Does an employer risk a tribunal claim if it suspends an employee pending the outcome of a disciplinary investigation?
When an employee who is subject to disciplinary proceedings raises a grievance, must the employer put the disciplinary proceedings on hold?
If an employer wishes to suspend an employee during a disciplinary investigation, must it have a contractual power allowing it to do so?
For how long should an employee be suspended while a disciplinary investigation into alleged misconduct is carried out?
Must an employee on suspension while a disciplinary investigation is carried out remain available for work, or can he or she take a holiday during this period?
If an employee is suspended on full pay during a disciplinary investigation, can he or she insist that the employer communicate through his or her representative?
Should an employee be allowed access to the workplace and colleagues during his or her suspension while a disciplinary investigation is carried out?
How can an employee challenge a decision to suspend him or her pending the outcome of a disciplinary investigation?
Will an employee’s continuous service be affected by his or her suspension while a disciplinary investigation is carried out?
Will it always be necessary to hold an investigatory meeting with an employee suspected of misconduct?
Who should carry out a disciplinary investigation?
Who should carry out an investigatory meeting with an employee suspected of misconduct?
If an employee's misconduct is the subject of a criminal investigation, can the employer continue internal disciplinary proceedings?
If an employee is charged with, or convicted of, a work-related criminal offence, should the employer conduct its own investigation before taking disciplinary action?
Do employees have the right to be accompanied at disciplinary investigation meetings?
Where, following an investigation, the employer concludes that no disciplinary action is necessary, what should it do with the information gathered during the investigation?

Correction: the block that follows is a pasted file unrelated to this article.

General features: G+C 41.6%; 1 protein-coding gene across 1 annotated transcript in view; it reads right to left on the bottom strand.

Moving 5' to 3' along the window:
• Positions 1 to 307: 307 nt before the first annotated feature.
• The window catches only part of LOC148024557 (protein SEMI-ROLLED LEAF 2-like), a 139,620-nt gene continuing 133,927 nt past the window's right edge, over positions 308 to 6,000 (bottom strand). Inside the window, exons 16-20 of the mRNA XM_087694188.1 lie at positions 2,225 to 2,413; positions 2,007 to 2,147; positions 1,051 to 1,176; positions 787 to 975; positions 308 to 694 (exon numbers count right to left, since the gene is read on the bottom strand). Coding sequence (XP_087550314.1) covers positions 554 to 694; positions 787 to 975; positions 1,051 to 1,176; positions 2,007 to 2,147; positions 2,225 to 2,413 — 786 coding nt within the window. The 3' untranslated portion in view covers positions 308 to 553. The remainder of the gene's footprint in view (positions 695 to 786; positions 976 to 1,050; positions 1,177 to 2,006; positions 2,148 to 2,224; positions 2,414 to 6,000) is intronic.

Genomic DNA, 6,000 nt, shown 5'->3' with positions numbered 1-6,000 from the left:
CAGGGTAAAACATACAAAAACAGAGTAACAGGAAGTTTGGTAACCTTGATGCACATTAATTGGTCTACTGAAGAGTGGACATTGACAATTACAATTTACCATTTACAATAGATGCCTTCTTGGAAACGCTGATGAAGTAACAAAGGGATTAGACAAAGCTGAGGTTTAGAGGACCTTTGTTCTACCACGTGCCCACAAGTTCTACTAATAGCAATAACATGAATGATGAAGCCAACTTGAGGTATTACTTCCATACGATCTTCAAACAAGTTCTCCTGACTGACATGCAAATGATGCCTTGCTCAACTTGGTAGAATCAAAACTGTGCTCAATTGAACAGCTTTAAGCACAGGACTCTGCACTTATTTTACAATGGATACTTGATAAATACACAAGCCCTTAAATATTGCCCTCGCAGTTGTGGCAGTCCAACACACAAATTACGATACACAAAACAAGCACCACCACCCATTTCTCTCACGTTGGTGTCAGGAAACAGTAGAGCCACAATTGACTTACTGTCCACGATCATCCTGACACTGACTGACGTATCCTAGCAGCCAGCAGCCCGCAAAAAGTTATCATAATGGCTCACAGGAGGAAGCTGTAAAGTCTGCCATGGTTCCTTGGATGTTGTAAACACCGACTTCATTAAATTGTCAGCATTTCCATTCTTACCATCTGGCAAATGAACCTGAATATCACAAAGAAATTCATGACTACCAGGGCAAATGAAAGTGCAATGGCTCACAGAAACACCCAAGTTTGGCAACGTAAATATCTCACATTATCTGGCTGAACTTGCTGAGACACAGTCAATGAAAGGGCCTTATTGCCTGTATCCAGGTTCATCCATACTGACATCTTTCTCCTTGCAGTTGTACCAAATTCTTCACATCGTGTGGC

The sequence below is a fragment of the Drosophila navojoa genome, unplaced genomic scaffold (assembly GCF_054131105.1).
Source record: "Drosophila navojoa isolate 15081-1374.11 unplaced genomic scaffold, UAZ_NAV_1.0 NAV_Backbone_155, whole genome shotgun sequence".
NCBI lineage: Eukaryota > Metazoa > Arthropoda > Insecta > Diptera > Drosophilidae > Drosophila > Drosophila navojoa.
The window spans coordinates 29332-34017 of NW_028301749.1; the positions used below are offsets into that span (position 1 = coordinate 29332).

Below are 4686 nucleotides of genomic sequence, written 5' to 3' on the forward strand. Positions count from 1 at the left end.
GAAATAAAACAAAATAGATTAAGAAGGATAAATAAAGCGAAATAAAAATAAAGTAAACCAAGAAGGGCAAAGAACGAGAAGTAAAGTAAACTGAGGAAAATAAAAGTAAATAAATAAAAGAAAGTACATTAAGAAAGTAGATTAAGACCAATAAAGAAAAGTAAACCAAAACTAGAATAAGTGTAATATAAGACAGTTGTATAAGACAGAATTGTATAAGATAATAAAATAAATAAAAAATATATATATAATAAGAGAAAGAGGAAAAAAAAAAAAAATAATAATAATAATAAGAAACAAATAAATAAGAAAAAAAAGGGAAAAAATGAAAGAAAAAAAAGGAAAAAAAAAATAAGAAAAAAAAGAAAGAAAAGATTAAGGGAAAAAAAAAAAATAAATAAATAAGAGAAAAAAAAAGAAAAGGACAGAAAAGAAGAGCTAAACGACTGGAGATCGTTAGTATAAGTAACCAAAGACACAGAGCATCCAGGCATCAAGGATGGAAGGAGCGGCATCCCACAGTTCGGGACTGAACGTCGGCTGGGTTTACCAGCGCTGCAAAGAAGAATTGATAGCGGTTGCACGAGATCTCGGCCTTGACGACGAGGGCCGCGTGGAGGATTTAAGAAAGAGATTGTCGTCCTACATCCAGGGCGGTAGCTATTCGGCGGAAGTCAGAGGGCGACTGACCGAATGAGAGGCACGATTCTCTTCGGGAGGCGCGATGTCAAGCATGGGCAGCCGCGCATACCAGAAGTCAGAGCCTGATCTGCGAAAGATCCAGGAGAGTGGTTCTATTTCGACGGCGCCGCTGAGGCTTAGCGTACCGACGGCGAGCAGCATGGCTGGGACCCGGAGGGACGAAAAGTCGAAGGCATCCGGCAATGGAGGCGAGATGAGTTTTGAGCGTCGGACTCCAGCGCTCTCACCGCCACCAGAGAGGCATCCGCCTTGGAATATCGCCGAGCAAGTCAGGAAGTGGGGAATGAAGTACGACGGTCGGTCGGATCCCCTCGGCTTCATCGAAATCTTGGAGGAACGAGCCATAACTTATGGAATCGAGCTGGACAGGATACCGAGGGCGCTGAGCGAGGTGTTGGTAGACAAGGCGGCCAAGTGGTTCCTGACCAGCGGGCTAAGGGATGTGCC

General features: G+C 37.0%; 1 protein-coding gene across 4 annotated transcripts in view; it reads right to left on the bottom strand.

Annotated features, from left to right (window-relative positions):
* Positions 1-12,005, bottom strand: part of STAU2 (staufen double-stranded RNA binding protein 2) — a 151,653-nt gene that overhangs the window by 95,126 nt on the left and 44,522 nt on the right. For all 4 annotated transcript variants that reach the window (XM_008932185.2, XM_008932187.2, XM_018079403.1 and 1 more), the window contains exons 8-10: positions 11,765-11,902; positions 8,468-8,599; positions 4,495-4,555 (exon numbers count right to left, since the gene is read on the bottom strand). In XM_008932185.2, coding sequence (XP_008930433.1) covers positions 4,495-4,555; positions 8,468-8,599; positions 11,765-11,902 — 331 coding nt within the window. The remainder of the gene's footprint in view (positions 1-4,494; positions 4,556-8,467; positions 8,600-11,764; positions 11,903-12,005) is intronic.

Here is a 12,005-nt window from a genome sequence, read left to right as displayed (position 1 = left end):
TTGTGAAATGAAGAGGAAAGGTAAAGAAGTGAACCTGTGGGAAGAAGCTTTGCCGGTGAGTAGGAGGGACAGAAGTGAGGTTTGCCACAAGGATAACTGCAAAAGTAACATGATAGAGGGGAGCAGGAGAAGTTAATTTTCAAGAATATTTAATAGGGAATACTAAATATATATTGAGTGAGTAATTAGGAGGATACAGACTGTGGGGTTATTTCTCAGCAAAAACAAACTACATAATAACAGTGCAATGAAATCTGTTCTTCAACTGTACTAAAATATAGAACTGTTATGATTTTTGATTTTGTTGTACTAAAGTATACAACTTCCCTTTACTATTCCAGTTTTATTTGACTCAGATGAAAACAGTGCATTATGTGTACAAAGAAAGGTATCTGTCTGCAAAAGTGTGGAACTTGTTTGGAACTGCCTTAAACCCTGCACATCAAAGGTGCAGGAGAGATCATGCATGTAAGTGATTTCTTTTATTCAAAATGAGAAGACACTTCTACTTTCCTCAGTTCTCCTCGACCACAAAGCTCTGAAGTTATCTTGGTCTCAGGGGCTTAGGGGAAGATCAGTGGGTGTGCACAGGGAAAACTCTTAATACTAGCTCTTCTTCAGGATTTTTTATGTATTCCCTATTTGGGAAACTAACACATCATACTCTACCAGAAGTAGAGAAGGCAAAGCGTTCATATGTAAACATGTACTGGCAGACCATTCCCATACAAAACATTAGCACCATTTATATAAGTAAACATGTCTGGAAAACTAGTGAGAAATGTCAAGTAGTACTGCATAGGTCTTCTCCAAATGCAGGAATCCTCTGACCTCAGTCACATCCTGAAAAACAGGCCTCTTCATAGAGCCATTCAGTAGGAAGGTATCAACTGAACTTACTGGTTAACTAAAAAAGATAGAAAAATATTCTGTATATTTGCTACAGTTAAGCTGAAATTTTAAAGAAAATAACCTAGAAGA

What should the employer do if new evidence emerges after the conclusion of a disciplinary investigation, before the disciplinary procedure has been completed?
Where an employer suspects that an employee is working under the influence of alcohol, what action can it take?
Can an employee who is a witness to an incident be obliged to provide a witness statement?
Can an employer anonymise witness statements obtained during a grievance or disciplinary procedure?
There is no legal requirement for an employer to postpone disciplinary proceedings when the employee who is subject to those proceedings raises a grievance. In many circumstances it will be appropriate for the employer to deal with the grievance as part of the disciplinary proceedings, particularly where the two are related (for example, if the employee is complaining about how the employer is handling the disciplinary procedure, or has a grievance that amounts to a defence to the disciplinary allegations).
The employer should allow the employee to set out the grounds for his or her grievance at a meeting during the disciplinary process, and should investigate and address the grievance concurrently with the disciplinary issue. If necessary, the employer can continue the grievance proceedings after the disciplinary procedure has been concluded, if there are issues that remain outstanding.
If the grievance is unrelated to the disciplinary, it may be more appropriate for the employer to deal with it separately. There will usually be no need for the employer to postpone the disciplinary procedure, unless the substance of the employee’s grievance is so serious and credible as to make it unreasonable to continue with the disciplinary process.
Employers should keep in mind the principles of the Acas code of practice on disciplinary and grievance procedures (PDF format, 1.58MB) (on the Acas website), including that discipline and grievances should be dealt with promptly and without unreasonable delay.
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